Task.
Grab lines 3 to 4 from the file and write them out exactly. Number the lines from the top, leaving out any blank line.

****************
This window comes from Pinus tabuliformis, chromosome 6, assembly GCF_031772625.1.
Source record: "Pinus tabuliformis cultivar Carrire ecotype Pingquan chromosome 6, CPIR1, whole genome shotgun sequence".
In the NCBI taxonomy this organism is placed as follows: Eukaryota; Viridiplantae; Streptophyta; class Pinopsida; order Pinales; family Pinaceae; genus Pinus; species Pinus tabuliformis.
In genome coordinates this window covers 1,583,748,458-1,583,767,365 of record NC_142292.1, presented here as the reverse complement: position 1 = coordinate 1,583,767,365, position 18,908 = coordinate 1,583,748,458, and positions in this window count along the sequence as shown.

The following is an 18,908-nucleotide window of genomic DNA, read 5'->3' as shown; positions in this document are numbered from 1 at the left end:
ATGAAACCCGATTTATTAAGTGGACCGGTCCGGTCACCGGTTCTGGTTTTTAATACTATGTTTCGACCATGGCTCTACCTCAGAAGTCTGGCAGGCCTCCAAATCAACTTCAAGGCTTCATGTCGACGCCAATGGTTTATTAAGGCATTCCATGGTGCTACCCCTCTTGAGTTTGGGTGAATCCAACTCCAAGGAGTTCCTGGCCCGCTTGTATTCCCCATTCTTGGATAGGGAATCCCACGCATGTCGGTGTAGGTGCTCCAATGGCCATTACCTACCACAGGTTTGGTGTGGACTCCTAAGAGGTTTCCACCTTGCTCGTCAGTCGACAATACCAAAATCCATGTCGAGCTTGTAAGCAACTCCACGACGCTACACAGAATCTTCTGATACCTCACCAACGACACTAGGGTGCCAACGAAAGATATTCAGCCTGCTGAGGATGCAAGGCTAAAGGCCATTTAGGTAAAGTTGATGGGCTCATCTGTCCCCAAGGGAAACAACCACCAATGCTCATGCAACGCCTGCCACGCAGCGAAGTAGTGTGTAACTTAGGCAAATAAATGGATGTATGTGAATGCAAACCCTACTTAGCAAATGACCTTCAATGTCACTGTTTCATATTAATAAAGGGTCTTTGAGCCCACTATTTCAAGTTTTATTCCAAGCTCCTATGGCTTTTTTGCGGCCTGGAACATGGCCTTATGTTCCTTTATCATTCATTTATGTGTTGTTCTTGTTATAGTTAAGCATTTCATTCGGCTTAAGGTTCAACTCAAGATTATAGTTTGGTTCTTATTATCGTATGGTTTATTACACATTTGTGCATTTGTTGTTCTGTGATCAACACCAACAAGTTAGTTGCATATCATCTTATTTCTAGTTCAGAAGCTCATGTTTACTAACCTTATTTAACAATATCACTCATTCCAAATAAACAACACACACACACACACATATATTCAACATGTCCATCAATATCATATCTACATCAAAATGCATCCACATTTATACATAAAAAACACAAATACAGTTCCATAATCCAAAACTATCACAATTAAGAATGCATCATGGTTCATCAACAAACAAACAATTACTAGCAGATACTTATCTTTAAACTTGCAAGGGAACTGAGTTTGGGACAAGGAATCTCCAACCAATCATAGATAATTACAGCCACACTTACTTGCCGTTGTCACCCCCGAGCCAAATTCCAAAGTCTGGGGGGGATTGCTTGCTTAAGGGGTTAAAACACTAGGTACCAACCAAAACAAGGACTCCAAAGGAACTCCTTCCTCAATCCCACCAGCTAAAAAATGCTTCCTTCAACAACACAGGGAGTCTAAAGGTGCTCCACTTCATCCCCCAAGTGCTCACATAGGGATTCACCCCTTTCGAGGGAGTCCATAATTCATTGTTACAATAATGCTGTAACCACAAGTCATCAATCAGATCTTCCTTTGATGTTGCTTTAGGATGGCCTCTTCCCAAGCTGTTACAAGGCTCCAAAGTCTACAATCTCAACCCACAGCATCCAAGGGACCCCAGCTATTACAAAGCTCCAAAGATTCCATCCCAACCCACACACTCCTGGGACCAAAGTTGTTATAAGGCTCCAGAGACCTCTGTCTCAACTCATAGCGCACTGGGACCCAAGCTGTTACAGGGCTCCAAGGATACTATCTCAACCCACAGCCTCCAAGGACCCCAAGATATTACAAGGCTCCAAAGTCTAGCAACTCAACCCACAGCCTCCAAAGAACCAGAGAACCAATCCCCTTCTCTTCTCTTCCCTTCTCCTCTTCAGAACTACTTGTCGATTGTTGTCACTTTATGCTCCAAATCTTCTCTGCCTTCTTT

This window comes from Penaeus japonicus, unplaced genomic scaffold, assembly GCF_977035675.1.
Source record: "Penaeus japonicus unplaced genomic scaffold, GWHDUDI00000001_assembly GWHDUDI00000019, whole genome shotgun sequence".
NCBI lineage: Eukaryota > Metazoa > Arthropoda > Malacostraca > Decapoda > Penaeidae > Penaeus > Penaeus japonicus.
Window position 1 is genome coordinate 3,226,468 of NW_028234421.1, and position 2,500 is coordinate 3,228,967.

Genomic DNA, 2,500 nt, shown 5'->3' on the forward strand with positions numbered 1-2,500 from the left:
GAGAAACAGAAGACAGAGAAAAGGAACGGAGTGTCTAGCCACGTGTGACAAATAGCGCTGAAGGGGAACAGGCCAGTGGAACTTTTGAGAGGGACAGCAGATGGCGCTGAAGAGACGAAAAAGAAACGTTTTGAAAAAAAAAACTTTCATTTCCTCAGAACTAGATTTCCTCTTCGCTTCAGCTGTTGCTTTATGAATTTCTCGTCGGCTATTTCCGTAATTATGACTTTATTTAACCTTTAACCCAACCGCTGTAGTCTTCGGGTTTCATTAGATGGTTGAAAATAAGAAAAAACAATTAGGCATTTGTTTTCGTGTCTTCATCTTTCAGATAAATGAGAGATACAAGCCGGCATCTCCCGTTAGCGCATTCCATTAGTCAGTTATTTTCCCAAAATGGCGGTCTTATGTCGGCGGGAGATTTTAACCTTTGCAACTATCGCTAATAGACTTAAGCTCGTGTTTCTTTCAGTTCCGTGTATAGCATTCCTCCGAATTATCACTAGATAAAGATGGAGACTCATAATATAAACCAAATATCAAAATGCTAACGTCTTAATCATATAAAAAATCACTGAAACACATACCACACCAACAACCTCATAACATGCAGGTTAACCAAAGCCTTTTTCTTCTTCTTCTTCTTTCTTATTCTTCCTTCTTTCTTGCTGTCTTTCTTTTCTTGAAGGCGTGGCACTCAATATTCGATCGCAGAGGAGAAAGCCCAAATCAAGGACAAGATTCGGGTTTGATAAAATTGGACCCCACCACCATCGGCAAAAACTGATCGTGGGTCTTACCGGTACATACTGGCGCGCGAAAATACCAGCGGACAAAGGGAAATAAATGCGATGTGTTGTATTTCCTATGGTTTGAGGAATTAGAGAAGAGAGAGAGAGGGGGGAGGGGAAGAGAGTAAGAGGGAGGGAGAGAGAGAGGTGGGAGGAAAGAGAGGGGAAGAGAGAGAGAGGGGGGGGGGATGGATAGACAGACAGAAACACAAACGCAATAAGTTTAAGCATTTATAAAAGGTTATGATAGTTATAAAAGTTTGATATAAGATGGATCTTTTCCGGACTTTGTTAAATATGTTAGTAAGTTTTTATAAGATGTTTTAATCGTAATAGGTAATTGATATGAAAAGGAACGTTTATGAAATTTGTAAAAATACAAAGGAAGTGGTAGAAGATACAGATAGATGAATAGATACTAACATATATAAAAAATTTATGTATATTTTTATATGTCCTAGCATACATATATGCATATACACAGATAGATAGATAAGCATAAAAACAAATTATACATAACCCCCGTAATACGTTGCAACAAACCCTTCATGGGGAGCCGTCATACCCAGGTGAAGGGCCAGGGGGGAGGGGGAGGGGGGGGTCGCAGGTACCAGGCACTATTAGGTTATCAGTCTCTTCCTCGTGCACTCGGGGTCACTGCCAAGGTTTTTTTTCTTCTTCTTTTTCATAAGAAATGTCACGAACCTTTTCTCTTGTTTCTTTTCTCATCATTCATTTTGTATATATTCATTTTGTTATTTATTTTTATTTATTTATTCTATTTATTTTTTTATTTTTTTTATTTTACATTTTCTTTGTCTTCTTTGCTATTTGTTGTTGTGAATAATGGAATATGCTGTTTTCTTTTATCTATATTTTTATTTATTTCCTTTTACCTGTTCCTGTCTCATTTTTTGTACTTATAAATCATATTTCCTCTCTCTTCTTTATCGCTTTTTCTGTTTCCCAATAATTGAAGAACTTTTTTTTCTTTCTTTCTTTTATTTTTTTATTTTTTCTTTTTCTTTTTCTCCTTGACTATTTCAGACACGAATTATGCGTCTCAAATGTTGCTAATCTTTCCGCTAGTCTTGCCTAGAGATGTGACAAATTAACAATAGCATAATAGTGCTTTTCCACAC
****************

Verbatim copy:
In the NCBI taxonomy this organism is placed as follows: Eukaryota; Viridiplantae; Streptophyta; class Pinopsida; order Pinales; family Pinaceae; genus Pinus; species Pinus tabuliformis.
In genome coordinates this window covers 1,583,748,458-1,583,767,365 of record NC_142292.1, presented here as the reverse complement: position 1 = coordinate 1,583,767,365, position 18,908 = coordinate 1,583,748,458, and positions in this window count along the sequence as shown.